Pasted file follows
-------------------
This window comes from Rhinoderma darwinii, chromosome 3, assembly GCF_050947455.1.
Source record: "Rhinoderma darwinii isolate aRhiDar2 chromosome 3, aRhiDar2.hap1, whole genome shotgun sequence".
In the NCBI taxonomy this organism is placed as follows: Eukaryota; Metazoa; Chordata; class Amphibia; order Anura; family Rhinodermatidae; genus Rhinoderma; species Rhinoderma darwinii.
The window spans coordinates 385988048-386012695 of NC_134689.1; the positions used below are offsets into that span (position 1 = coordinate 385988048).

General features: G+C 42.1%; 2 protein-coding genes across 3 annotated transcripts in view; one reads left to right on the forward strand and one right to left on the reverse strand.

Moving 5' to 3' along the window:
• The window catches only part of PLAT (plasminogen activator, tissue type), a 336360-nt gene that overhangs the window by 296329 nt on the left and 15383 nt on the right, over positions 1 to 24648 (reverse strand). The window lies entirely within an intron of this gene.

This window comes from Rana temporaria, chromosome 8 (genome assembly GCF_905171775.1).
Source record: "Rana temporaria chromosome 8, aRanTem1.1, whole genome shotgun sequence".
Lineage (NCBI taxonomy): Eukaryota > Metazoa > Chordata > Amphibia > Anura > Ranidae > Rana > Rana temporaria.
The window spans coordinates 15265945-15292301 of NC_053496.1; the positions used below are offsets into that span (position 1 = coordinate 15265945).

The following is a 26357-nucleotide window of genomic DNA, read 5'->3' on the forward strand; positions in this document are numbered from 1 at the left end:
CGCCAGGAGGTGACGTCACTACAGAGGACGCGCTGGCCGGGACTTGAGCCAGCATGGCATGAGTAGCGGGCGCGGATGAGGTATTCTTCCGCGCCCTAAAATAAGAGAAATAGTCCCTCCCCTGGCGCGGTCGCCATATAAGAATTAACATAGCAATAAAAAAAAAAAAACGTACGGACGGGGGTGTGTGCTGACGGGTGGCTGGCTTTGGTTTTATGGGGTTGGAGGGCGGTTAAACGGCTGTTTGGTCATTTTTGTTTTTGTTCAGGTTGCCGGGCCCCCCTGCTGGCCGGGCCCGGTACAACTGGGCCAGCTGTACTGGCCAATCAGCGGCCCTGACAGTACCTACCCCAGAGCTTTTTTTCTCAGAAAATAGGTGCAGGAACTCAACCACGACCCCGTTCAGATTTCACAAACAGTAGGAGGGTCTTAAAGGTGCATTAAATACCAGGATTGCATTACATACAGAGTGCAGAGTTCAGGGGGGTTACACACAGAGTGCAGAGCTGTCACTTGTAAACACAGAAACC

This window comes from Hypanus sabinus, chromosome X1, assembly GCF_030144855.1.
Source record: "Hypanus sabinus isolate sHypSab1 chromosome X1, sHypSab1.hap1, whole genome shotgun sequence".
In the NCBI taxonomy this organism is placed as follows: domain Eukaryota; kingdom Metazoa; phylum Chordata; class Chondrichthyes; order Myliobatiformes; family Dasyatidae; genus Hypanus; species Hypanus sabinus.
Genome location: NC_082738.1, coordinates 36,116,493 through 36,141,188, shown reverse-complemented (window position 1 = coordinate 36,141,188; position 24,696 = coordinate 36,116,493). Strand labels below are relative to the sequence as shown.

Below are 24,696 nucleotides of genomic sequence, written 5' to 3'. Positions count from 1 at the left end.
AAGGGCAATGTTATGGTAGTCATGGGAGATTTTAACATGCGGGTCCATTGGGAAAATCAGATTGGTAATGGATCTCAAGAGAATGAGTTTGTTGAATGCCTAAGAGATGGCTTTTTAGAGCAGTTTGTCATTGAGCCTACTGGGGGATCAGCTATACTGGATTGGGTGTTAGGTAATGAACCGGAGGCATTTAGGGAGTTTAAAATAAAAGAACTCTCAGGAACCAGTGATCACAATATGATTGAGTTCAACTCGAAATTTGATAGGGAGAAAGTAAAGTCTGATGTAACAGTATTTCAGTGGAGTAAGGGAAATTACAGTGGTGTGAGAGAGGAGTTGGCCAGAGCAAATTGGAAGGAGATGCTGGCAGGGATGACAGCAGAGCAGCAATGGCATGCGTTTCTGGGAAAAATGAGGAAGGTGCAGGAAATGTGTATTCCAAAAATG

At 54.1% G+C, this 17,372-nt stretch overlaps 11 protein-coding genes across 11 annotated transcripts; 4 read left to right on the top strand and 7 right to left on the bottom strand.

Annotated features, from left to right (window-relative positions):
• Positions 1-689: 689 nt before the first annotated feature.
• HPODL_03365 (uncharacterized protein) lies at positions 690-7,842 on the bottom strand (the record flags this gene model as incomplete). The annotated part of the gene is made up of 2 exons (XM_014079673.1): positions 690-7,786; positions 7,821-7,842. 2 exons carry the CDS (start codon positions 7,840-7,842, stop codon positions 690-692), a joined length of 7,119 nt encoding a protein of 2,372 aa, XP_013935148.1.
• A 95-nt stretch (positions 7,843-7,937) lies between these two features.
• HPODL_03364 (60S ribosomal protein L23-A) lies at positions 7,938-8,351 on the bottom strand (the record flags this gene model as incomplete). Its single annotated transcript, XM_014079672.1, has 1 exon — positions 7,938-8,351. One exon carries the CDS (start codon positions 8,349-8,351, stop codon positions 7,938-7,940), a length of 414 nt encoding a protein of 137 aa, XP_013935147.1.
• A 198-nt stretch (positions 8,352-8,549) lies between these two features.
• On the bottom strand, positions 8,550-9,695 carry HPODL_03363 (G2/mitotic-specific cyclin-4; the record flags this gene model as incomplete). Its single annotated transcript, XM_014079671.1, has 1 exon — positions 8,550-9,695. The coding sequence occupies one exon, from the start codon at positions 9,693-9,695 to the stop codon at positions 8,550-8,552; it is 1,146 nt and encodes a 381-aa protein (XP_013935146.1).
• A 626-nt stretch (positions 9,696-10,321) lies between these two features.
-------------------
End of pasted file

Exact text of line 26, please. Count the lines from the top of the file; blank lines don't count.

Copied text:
• A 198-nt stretch (positions 8,352-8,549) lies between these two features.